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On the Journey - Fr. Dennis G. Lewandowski

The McGrath Institute for Church Life at the University of Notre Dame partners with Catholic dioceses and parishes to address pastoral challenges with young adults.

The ECHO program exists as one of the leading initiatives within the institute. It is a two-year service-learning program which offers participants the opportunity to earn an MA in Theology from the University of Notre Dame and to serve the Church by working in a parish in a leadership role.

The ECHO apprentices engage in leadership in a variety of parish ministries. Each apprentice is formally matched with a parish mentor to help guide their ministry experiences and assess their professional development.

Three years ago, our parish was part of bringing this program to the Joliet Diocese along with three other parishes in the diocese. Tricia McCarthy, served in our parish community for two years. She graduated from Notre Dame on July 29th and will begin her professional life at Elon University as a Campus Minister, this fall.

Holy Spirit Catholic Community has again been matched with an ECHO apprentice who will begin the two-year service program at our parish later this month. We look forward to welcoming our next young, catechetical leader. More information will be provided in next week's bulletin.

On the journey,
Fr. Dennis G. Lewandowski

First Sunday of Lent

Our Catholic Lenten Practices: Prayer – Giving - Sacrifice

Giving up something for Lent, eating fish on Fridays and fasting from meat, almsgiving and penance throughout the forty days of lent —are some of the practices for which Catholics are known. The Catholic Church calls each of us to renew our discipleship in Christ each year during Lent through our commitment to pray, give alms and sacrifice.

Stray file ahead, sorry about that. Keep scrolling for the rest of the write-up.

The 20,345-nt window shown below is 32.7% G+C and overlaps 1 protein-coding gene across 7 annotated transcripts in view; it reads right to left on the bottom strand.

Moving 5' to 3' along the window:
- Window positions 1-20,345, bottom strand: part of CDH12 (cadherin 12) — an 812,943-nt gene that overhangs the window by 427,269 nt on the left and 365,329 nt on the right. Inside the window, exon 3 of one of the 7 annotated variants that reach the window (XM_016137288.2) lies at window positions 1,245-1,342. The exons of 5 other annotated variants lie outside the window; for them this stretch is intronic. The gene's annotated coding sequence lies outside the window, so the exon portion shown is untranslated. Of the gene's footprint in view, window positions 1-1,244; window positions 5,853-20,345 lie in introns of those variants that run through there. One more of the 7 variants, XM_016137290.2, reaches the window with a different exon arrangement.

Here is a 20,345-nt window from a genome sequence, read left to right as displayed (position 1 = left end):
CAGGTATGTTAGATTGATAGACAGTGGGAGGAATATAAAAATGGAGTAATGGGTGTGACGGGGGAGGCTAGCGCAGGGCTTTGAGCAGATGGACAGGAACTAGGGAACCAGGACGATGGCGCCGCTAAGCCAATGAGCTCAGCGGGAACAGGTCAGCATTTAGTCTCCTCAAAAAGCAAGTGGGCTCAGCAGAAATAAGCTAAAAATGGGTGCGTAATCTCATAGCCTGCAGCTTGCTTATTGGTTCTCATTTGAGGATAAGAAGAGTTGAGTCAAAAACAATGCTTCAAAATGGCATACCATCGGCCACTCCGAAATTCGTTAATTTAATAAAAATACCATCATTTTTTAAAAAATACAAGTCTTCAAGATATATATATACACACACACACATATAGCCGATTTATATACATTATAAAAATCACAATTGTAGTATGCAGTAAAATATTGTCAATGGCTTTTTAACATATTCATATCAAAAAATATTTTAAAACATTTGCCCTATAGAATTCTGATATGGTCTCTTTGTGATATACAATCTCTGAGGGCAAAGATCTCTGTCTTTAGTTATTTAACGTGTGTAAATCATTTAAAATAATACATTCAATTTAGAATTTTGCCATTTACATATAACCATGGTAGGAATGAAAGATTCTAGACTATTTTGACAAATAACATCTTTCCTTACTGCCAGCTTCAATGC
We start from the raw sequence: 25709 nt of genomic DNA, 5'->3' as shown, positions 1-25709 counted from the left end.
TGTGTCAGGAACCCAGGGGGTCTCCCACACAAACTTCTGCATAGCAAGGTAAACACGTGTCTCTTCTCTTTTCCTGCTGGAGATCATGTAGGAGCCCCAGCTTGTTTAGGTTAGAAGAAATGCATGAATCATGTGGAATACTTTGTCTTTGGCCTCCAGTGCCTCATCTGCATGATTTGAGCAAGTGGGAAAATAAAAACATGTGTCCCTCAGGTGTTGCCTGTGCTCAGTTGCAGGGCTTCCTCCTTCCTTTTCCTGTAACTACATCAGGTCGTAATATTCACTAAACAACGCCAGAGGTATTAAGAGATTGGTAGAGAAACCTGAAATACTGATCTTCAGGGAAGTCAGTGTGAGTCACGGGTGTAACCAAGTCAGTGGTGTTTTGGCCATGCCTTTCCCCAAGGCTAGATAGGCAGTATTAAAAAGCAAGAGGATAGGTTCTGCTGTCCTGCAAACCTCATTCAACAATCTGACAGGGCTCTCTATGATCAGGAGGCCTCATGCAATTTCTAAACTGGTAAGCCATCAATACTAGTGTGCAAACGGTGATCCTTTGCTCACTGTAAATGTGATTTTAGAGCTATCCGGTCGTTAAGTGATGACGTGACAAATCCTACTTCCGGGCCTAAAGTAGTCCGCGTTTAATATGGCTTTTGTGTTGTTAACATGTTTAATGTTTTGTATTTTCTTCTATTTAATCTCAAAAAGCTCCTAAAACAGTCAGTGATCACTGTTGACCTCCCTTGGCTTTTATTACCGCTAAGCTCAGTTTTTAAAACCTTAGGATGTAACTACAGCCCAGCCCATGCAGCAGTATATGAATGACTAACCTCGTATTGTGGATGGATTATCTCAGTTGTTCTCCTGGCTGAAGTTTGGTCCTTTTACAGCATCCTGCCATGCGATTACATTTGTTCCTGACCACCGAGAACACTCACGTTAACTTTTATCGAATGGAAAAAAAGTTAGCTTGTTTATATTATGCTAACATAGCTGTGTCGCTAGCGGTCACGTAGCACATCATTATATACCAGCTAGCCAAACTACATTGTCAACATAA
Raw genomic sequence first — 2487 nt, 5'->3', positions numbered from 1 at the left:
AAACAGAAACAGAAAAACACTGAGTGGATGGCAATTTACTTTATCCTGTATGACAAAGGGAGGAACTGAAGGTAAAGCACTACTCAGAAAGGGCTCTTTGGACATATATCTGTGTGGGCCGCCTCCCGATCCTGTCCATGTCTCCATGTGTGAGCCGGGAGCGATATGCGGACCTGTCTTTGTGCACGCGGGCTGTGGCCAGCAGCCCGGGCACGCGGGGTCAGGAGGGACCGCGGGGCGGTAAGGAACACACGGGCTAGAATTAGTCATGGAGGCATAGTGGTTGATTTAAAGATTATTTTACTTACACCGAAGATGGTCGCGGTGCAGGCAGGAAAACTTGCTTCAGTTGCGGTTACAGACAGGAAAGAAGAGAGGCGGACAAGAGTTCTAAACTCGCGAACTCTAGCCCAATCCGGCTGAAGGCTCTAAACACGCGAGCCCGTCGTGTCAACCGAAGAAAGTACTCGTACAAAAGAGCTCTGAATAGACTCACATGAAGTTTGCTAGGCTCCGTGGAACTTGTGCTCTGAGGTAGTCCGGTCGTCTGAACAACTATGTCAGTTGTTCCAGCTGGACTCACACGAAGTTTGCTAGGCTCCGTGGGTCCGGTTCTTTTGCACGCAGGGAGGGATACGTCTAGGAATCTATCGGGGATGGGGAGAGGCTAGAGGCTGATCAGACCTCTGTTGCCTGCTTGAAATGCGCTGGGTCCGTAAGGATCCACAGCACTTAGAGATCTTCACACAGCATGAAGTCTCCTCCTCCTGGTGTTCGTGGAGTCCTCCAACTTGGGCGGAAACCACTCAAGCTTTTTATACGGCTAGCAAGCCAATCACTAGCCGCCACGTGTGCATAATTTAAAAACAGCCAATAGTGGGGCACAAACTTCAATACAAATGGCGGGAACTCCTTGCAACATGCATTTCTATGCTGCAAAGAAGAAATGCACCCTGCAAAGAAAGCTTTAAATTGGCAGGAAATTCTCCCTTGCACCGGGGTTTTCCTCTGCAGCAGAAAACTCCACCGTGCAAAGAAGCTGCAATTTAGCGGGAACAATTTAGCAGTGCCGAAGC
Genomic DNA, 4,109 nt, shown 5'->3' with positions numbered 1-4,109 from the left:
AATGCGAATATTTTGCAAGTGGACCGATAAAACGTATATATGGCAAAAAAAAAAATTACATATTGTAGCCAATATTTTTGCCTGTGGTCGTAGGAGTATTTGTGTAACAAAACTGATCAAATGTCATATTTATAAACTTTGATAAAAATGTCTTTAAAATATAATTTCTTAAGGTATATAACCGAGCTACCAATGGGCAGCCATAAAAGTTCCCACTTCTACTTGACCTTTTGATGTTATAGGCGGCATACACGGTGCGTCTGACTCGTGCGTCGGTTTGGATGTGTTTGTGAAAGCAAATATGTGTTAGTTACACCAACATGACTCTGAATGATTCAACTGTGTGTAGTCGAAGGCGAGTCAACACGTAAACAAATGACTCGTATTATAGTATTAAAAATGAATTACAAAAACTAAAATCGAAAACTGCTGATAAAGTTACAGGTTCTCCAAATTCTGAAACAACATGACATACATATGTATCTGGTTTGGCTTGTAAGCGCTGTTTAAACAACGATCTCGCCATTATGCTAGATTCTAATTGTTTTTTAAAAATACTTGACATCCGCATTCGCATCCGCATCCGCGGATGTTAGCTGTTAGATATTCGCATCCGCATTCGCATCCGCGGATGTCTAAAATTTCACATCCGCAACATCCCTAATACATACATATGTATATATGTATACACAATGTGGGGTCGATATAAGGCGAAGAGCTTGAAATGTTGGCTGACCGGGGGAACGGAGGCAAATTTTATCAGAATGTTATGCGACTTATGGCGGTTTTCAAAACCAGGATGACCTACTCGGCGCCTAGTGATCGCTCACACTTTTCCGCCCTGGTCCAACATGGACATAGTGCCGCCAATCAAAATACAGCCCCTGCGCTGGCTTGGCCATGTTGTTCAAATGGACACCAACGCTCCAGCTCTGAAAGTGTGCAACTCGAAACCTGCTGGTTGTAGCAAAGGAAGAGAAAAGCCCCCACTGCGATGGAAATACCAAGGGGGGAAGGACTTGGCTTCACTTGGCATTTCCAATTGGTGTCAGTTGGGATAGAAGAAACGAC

Prayer it's important to understand the meaning of prayer in our lives—as individuals, as families, and as a community. Prayer is especially important during the Lenten season, because it is a way of personal reflection, evaluation, and repentance. Lent calls us to a personal conversion and renewal so that we might not just celebrate Easter at the end of the forty days of the season but also feel the risen Christ alive in us and in the world.

Giving no matter where we live, we all witness situations of injustice, violence, and hatred every day. We see it on the evening news or the internet. The Church calls us during Lent to be especially conscious of what is happening around us and of the needs of others so we can act accordingly. Giving materially to help others is an act of Christian charity known as "almsgiving." There are several opportunities to support acts of charity through your donations to the Church.

Sacrifice for the sake of sacrifice, is not a Christian virtue, and fasting is not meant to be a sacrifice for the sake of pain or discomfort. Fasting and abstinence are meant to help us reflect on: What nourishes us on our journey of life? The answer to this question is found at the end of the forty days of Lent—in the Resurrection of Jesus.

We pray, give and sacrifice because Christ loved us so much that He gave his own life so that we might share in Eternal Life.

On the journey,
Fr. Dennis G. Lewandowski